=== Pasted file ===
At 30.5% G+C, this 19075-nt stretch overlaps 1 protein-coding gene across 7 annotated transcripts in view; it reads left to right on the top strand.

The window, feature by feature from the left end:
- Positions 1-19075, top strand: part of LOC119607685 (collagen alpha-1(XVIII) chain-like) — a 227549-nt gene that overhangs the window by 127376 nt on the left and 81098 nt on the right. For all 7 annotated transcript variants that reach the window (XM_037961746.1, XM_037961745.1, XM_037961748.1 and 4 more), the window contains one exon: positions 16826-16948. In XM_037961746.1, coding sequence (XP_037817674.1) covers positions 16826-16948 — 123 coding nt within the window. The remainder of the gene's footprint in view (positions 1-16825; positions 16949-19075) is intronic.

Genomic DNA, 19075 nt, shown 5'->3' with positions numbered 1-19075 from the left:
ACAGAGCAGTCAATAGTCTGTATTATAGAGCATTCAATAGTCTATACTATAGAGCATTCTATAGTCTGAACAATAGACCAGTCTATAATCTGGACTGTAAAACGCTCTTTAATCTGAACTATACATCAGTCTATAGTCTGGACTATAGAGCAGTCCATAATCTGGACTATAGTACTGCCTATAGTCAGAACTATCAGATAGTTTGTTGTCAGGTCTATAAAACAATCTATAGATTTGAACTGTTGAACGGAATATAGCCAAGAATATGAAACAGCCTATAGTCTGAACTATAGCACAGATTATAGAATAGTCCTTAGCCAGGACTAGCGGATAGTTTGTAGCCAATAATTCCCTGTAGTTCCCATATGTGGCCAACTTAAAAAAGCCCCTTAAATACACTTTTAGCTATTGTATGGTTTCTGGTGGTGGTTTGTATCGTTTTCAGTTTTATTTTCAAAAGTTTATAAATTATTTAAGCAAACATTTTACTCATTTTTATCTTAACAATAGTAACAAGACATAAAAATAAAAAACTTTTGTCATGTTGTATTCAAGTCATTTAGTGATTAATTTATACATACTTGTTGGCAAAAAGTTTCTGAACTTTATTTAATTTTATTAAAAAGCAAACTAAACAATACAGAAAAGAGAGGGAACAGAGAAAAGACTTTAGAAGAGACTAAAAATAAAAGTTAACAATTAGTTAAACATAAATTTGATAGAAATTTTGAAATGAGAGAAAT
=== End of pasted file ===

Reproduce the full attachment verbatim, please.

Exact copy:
At 30.5% G+C, this 19075-nt stretch overlaps 1 protein-coding gene across 7 annotated transcripts in view; it reads left to right on the top strand.

The window, feature by feature from the left end:
- Positions 1-19075, top strand: part of LOC119607685 (collagen alpha-1(XVIII) chain-like) — a 227549-nt gene that overhangs the window by 127376 nt on the left and 81098 nt on the right. For all 7 annotated transcript variants that reach the window (XM_037961746.1, XM_037961745.1, XM_037961748.1 and 4 more), the window contains one exon: positions 16826-16948. In XM_037961746.1, coding sequence (XP_037817674.1) covers positions 16826-16948 — 123 coding nt within the window. The remainder of the gene's footprint in view (positions 1-16825; positions 16949-19075) is intronic.

Genomic DNA, 19075 nt, shown 5'->3' with positions numbered 1-19075 from the left:
ACAGAGCAGTCAATAGTCTGTATTATAGAGCATTCAATAGTCTATACTATAGAGCATTCTATAGTCTGAACAATAGACCAGTCTATAATCTGGACTGTAAAACGCTCTTTAATCTGAACTATACATCAGTCTATAGTCTGGACTATAGAGCAGTCCATAATCTGGACTATAGTACTGCCTATAGTCAGAACTATCAGATAGTTTGTTGTCAGGTCTATAAAACAATCTATAGATTTGAACTGTTGAACGGAATATAGCCAAGAATATGAAACAGCCTATAGTCTGAACTATAGCACAGATTATAGAATAGTCCTTAGCCAGGACTAGCGGATAGTTTGTAGCCAATAATTCCCTGTAGTTCCCATATGTGGCCAACTTAAAAAAGCCCCTTAAATACACTTTTAGCTATTGTATGGTTTCTGGTGGTGGTTTGTATCGTTTTCAGTTTTATTTTCAAAAGTTTATAAATTATTTAAGCAAACATTTTACTCATTTTTATCTTAACAATAGTAACAAGACATAAAAATAAAAAACTTTTGTCATGTTGTATTCAAGTCATTTAGTGATTAATTTATACATACTTGTTGGCAAAAAGTTTCTGAACTTTATTTAATTTTATTAAAAAGCAAACTAAACAATACAGAAAAGAGAGGGAACAGAGAAAAGACTTTAGAAGAGACTAAAAATAAAAGTTAACAATTAGTTAAACATAAATTTGATAGAAATTTTGAAATGAGAGAAAT